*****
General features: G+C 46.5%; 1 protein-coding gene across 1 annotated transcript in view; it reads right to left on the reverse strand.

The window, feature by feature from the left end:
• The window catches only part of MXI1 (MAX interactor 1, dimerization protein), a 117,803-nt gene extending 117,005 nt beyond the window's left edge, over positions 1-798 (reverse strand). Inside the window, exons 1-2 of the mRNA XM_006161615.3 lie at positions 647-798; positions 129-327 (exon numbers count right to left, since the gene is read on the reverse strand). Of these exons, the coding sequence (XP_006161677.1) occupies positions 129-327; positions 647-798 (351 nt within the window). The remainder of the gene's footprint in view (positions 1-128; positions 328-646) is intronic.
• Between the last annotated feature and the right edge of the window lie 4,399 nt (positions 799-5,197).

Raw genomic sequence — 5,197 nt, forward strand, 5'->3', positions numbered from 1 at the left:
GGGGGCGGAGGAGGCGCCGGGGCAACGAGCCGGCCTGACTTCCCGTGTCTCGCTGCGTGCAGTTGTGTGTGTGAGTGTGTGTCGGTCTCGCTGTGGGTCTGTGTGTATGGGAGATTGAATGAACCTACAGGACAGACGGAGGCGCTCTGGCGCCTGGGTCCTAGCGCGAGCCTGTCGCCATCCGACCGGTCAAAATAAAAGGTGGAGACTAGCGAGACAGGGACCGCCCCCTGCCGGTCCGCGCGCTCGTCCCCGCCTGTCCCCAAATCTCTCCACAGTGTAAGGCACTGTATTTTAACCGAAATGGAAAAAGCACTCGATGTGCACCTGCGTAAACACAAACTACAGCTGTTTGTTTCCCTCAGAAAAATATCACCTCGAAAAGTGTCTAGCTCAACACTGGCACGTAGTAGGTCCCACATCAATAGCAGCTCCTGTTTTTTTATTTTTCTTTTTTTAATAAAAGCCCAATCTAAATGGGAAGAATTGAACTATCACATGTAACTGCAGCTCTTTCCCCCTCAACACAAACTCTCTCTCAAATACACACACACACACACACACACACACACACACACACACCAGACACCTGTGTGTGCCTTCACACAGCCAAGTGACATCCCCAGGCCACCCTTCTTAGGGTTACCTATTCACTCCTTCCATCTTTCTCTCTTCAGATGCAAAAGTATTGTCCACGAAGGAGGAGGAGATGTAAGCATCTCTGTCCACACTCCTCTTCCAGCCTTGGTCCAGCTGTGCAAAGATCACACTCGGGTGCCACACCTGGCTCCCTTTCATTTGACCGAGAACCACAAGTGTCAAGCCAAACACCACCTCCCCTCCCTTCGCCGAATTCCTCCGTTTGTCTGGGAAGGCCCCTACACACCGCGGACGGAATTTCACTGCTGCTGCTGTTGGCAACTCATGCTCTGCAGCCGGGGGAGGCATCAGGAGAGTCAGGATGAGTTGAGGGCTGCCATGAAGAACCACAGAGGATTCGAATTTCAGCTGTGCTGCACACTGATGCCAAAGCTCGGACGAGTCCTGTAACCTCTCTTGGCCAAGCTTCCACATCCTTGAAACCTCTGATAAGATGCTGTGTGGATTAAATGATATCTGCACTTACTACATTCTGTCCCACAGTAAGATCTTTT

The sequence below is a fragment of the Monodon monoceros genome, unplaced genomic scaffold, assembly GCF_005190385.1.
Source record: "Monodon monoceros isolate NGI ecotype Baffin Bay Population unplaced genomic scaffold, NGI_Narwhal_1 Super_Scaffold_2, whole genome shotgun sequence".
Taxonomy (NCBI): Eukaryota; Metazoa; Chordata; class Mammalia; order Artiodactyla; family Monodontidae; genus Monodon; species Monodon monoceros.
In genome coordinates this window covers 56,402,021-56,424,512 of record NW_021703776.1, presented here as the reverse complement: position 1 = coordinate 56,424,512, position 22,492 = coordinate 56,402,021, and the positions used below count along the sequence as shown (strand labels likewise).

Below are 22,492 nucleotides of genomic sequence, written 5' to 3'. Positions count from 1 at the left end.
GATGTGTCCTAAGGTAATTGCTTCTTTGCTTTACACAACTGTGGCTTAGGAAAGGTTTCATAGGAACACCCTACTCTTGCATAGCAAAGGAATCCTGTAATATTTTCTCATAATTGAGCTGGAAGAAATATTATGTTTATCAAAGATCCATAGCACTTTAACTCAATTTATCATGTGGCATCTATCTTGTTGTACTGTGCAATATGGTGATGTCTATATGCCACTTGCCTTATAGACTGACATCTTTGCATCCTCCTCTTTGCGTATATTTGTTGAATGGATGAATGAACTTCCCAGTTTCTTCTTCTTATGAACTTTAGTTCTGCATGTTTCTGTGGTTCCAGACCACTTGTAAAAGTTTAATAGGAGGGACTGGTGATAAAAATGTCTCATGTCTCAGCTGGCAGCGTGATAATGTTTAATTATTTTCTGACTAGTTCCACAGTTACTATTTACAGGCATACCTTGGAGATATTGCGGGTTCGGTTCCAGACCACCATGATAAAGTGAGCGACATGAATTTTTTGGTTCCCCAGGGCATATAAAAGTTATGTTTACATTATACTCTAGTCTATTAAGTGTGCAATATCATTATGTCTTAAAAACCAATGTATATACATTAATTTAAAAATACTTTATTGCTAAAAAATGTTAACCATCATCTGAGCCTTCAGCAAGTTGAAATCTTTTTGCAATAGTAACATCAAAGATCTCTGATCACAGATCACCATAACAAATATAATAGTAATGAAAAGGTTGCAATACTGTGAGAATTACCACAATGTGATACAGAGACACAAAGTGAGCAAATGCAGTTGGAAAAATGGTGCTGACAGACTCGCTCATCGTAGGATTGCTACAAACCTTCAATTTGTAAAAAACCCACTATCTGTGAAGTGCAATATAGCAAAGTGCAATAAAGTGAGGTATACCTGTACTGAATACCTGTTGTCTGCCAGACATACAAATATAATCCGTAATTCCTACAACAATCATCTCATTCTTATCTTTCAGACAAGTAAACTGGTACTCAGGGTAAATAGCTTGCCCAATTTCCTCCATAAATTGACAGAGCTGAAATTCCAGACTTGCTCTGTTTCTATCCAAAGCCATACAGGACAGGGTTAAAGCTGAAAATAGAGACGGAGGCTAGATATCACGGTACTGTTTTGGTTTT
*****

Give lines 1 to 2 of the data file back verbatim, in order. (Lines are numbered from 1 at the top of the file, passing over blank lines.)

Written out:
General features: G+C 46.5%; 1 protein-coding gene across 1 annotated transcript in view; it reads right to left on the reverse strand.

The window, feature by feature from the left end: